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Obama Offers NSA Reform, Sort of

Updated on January 20, 2014
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"Our liberty cannot depend on the good intentions of those in power, it depends on the law to constrain those in power" - President Obama, in his speech on Friday.

Indeed.

While Obama attempted to assuage the fears of the American public in his latest speech on controversial NSA programs, his words offered little more than platitudes admittedly meant only to placate those well-founded fears.

President Obama assured us last year that his administration had reviewed our counter-terrorism and intelligence-gathering programs when he first took office, and had made appropriate reforms as necessary. He claimed that additional reforms are thus unnecessary, and would only be put into place for the purpose of convincing Americans to feel more comfortable with these programs, which would not be reformed in any significant manner.

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President Obama assured us again Friday that he had already reviewed and reform the programs, and that we should end bulk metadata collection "as it currently exists" - but in a way that "preserves the capabilities." In other words; tell the media that they've ended a specific program in a cynical effort to make the American people feel better - only to have a program by another name adopt those same capabilities (ie Stellar Wind and PRISM).

Oh, and Obama called upon congress to figure it out. Yes, this congress...

On the bright side, Obama called for a public advocate to serve as public defense before the FISC court, albeit with exceptions. For big threats and short time frames, due process and justice is a luxury we cannot afford - the true emergency exception. For small threats and long time frames, the public advocate can't be bothered to argue for justice on behalf of the American people through due process - the significant cases exception.

These recall the ongoing threat and undue risk exceptions found in the Obama administration's White Papers on targeted killing of American citizens...

A public advocate (possibly rotating, and definitely at arms length with the intelligence community and FISC plaintiffs) would represent an important step. Obama asked congress to figure it out...

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Also on a positive note, Obama said that the NSA would go from monitoring three hops from the subject of an investigation down to two. Unfortunately, as we saw in the Verizon case, a single warrant applied to millions of people. But it's still awful nice of the president to offer.

He also offered to curb spying on foreign citizens and leaders - which happens to be the specific purpose of having the NSA in the first place. And to declassify more FISC opinions - the proof will be in the proverbial pudding, and there's really no way to know in the absence of a strong public advocate

Obama framed any criticism of NSA programs as an attack on the integrity of every intelligence worker, and said that curtailing likely unconstitutional NSA programs would bring about another 9/11. Sadly, Obama conjured 9/11 over a dozen times in an unfortunate attempt to use thousands of deceased Americans as a shield for an omnipresent NSA.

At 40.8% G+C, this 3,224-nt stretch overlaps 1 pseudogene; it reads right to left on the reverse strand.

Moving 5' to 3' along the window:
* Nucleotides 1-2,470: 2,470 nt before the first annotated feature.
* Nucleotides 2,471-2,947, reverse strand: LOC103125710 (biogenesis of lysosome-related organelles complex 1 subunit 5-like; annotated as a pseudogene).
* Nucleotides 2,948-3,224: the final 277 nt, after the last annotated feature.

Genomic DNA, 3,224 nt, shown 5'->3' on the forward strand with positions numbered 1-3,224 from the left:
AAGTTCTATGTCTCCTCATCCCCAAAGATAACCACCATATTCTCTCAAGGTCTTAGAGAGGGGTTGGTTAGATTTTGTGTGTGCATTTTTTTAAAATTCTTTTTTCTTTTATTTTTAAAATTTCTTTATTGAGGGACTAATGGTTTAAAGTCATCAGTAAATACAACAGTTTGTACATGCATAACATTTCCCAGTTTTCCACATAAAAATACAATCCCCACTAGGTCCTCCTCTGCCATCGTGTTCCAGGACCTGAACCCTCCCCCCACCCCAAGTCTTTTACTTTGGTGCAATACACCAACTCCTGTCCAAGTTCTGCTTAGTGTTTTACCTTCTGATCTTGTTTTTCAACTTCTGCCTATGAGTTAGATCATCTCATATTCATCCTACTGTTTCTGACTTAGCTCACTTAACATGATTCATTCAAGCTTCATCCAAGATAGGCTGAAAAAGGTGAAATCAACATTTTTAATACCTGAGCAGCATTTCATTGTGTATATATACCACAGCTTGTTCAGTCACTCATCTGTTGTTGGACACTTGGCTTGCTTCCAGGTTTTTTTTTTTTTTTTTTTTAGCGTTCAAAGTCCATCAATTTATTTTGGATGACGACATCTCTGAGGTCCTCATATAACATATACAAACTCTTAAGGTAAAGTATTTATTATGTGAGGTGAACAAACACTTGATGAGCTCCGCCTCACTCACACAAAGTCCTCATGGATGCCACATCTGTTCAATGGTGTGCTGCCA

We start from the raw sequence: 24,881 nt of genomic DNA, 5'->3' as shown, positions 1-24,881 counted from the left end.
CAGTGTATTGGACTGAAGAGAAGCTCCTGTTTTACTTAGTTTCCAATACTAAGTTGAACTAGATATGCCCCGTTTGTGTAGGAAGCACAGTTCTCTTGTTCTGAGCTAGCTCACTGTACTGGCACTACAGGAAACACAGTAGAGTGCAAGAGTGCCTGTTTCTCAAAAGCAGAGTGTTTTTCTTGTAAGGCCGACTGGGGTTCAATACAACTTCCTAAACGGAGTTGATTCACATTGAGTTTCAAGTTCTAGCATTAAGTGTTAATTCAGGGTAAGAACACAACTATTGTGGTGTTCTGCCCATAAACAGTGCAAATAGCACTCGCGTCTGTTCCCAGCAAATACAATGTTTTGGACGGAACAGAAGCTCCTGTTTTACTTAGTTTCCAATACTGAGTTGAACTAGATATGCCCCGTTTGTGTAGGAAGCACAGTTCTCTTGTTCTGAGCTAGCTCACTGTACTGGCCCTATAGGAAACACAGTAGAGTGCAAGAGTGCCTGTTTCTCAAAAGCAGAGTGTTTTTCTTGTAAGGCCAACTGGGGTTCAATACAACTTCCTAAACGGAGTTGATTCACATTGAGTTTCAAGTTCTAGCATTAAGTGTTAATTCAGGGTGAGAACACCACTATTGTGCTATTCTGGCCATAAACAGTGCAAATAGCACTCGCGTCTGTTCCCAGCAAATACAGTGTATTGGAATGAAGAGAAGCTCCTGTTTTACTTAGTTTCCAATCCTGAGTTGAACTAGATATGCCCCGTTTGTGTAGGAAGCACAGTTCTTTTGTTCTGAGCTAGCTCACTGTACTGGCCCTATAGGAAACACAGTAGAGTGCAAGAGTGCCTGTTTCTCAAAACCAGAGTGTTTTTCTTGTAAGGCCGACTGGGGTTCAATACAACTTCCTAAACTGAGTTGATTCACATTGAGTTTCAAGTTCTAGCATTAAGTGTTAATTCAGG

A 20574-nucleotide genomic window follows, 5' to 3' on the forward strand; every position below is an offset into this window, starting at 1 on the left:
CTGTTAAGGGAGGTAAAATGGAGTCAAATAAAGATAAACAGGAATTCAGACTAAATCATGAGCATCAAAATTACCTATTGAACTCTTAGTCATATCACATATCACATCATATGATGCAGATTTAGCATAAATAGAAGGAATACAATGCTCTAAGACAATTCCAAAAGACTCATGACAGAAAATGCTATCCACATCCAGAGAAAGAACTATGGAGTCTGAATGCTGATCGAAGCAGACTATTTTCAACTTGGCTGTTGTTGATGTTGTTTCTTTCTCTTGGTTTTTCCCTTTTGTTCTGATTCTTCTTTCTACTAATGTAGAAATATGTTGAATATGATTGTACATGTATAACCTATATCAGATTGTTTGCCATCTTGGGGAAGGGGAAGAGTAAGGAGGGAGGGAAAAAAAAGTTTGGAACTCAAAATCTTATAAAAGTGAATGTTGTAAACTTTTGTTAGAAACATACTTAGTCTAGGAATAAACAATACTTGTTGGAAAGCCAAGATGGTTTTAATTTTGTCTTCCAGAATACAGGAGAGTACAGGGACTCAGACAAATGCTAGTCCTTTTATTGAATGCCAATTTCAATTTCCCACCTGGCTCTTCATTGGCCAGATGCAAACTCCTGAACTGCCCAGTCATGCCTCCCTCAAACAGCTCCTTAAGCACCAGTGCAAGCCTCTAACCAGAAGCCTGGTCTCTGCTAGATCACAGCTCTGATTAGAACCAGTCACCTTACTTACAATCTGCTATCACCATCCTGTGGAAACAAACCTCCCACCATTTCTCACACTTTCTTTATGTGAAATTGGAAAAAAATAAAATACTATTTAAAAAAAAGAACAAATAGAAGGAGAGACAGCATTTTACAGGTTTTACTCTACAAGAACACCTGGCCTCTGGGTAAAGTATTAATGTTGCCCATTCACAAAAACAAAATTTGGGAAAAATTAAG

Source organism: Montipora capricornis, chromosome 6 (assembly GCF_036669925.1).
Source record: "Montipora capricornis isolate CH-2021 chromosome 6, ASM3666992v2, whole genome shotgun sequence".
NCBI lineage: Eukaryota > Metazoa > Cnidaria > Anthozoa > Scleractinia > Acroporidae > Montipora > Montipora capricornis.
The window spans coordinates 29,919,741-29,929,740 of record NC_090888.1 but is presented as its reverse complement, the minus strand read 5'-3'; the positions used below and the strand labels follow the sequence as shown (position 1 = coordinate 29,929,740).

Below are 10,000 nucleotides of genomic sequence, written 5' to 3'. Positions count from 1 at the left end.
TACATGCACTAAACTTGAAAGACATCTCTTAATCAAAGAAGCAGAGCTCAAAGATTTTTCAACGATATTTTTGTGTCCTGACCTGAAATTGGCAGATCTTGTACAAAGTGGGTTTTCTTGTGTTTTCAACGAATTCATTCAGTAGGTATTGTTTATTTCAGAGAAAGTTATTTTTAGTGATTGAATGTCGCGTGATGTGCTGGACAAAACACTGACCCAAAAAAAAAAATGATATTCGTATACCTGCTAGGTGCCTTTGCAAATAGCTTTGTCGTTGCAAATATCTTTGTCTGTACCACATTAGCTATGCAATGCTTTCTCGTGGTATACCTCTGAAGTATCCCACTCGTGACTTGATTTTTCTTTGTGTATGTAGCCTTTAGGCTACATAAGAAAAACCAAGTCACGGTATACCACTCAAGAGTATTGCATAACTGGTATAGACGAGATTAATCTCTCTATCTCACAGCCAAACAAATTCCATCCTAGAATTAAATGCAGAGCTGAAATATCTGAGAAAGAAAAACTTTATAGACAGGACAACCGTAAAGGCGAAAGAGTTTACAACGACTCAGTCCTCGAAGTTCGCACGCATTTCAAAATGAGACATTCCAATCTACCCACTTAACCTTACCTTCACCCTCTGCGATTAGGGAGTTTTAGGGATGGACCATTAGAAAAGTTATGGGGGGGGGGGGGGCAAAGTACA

NSA Headquarters, Fort Meade, MD
NSA Headquarters, Fort Meade, MD | Source
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The president also mentioned Ed Snowden three times. As result of his whistle-blowing, we've learned that metadata & content of our phone calls & texts, google searches & emails, porno searches & online data habits...are being stored by the gov't for future reference - just in case. Obama's suggested possible reform was to have the private carriers hold onto it for us. Great, let's trust Target keep our information safe...

To be clear, whom holds onto the information is inconsequential.

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General Hayden likens the bulk collection to a library, and the FISC is the librarian who must give the NSA approval to check out a book. The ACLU would note that the 4th Amendment protects us from illegal search and seizure. The warrantless bulk collection of the communications of suspicion-less Americans is in itself an unconstitutional seizure, long before the NSA goes before the FISC and asks for a warrant to search. And what of the FISC? The FISC has denied a grand total of 11 gov't requests in 33 years of existence, all of 0.03%.

Obama's attacks on Snowden were general attacks on whistle-blowing as a practice - not Snowden himself.

Daniel Ellsberg
Daniel Ellsberg | Source

Ellsberg and the New York Times "took it upon themselves" as well. As did Drake, who went through the proper channels, and was charged. Manning was tortured and will serve decades behind bars. Obama has used espionage charges more than double all previous administrations combined. Lawmakers of all stripes have called Snowden a traitor without fact-finding or due process, and claiming that he was a Russian spy all along - again without a shred of evidence.

Obama's speech wouldn't never happened without Snowden. He gave up his career, home, and girlfriend in Hawaii. He didn't cash out for a book deal or go on a promotional tour doing interviews for cash. His life is over - if Snowden came back he would suffer a fate far worse than that of Chelsea Manning. We should all be thanking him for his patriotism and service.

It has been said that those who would sacrifice freedom for security lose both, and deserve neither.

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